The Awful Truth About The Herbert Quarry Affair
With a jangle of keys, a door opened. Herbert clanked in, his arms locked to his sides, his ankles shackled, his face a Hannibal Lecter mask. He was overjoyed to see me.
“Marco, I’m jailed day and night with murderous thugs who can’t tell Schiller from Shakespeare. I’m desperate for intellectual stimulus—but you’ll do for now.”
TV personality Marco Ocram is the world’s only self-penned character, writing his life in real time as you read it. Marco’s celebrity mentor, Herbert Quarry, grooms him to be the Jackson Pollock of literature, teaching him to splatter words on a page without thought or revision.
Quarry’s plan backfires when imbecilic Marco begins to type his first thought-free book: it’s a murder mystery—and Herbert’s caught red-handed near the butchered body of his lover.
Now Marco must write himself into a crusade to clear his friend’s name. Typing the first words that come into his head, Marco unleashes a phantasmagorical catalogue of twists in his pursuit of justice, writing the world’s fastest-selling book to reveal the awful truth about the Herbert Quarry affair.
To say this book is quirky is an understatement, but it’s also unfair. Alongside this off-the-wallness, t’s packed with joyous anarchy, crazy characters, all sorts of humour from tongue in cheek to slapstick to sharply witty, a tantalising cosy mystery, and on top of everything it offers an unforgiving deconstruction of literary creation itself. It’s loosely inspired by the best-selling The Truth About the Harry Quebert Affair but, in my humble opinion, is altogether a far more enjoyable read.
Marco is one of our two central characters, Herbert, the man at the heart of this unfortunate sequence of events, being the other. Marco is the bumbling author attempting to write a book without any planning or even much thought at all, free or otherwise! He gamely plunges in and then on, first implicating his unlikely mentor Herbert Quarry in a murder and then attempting to clear him. But has our likeable incompetent bitten off more than he can chew?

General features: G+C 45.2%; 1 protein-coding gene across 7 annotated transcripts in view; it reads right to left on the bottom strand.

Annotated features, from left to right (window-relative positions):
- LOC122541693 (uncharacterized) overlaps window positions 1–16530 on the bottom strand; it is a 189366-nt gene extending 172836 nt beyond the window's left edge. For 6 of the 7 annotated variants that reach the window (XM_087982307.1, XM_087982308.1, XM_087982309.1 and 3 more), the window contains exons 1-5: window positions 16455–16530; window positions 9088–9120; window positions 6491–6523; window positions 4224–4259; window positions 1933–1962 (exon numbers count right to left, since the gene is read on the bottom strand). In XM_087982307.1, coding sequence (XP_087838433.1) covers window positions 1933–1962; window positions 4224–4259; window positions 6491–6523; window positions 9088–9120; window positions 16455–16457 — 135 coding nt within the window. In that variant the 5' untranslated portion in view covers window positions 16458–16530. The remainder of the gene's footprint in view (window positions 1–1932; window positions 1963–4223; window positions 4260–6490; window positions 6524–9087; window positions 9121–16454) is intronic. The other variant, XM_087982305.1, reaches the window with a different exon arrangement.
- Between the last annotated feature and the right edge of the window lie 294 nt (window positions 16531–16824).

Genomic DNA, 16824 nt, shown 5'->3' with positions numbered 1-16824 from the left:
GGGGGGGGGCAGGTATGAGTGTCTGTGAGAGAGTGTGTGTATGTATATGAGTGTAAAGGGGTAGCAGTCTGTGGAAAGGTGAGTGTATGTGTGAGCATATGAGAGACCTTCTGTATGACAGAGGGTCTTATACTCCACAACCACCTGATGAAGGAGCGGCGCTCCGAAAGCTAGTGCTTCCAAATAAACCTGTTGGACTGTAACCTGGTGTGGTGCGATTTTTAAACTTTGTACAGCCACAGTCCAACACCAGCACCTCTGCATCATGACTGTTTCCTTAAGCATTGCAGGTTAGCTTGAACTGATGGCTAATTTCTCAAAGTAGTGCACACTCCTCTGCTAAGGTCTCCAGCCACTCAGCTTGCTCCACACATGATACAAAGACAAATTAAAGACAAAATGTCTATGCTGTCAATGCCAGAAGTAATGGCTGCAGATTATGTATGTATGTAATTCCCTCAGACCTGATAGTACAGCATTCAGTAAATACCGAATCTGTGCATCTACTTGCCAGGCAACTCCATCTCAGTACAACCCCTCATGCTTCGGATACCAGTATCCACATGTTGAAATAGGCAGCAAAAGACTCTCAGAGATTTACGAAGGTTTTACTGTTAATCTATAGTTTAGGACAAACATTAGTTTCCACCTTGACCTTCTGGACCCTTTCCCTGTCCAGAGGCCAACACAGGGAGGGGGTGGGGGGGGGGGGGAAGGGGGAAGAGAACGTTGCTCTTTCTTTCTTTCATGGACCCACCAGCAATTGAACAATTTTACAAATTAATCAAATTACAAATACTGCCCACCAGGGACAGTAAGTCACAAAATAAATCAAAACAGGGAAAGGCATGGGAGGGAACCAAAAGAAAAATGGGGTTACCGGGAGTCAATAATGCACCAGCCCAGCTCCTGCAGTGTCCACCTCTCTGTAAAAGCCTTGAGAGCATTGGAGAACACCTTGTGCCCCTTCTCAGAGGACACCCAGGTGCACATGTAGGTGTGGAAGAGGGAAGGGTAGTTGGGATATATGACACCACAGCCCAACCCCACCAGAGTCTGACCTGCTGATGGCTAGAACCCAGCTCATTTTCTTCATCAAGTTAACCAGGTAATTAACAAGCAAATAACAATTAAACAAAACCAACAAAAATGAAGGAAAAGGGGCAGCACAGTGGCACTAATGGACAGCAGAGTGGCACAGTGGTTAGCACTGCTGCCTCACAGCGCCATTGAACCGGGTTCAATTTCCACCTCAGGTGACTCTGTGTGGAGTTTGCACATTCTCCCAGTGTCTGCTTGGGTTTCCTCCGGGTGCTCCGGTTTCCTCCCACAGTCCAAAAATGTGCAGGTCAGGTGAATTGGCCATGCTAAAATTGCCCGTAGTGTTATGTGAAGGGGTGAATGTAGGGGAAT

There is so much more to the this intriguing and ingenious book than meets the eye. It’s impossible to do it justice in a paragraph or two, so the only thing I can recommend, very, very strongly indeed, is to read it for yourself and be thoroughly delighted and entertained.
Little is known of Marco Ocram’s earliest years. He was adopted at age nine, having been found abandoned in a Detroit shopping mall—a note taped to his anorak said the boy was threatening the sanity of his parents. Re-abandoned in the same mall a year later, with a similar note from his foster parents, he was homed with his current Bronx mom—a woman with no sanity left to threaten.
Ocram first gained public attention through his bold theories about a new fundamental particle—the Tao Muon—which he popularized in a best-selling book—The Tao Muon. He was introduced to the controversial literary theorist, Herbert Quarry, who coached Ocram in a radical new approach to fiction, in which the author must write without thinking—a technique to which Ocram was naturally suited. His crime memoir, The Awful Truth about the Herbert Quarry Affair, became the fastest selling book of all time, and made him a household name. It was translated into every known language—and at least three unknown ones—and made into an Oscar-winning film, a Pulitzer-winning play, a Tony-winning musical, and a Golden Joystick-winning computer game.
Ocram excelled at countless sports until a middle-ear problem permanently impaired his balance. He has yet to win a Nobel Prize, but his agent, Barney, has been placing strategic back-handers—announcements from Stockholm are expected soon. Unmarried, in spite of his Bronx mom’s tireless efforts, he still lives near his foster parents in New York.
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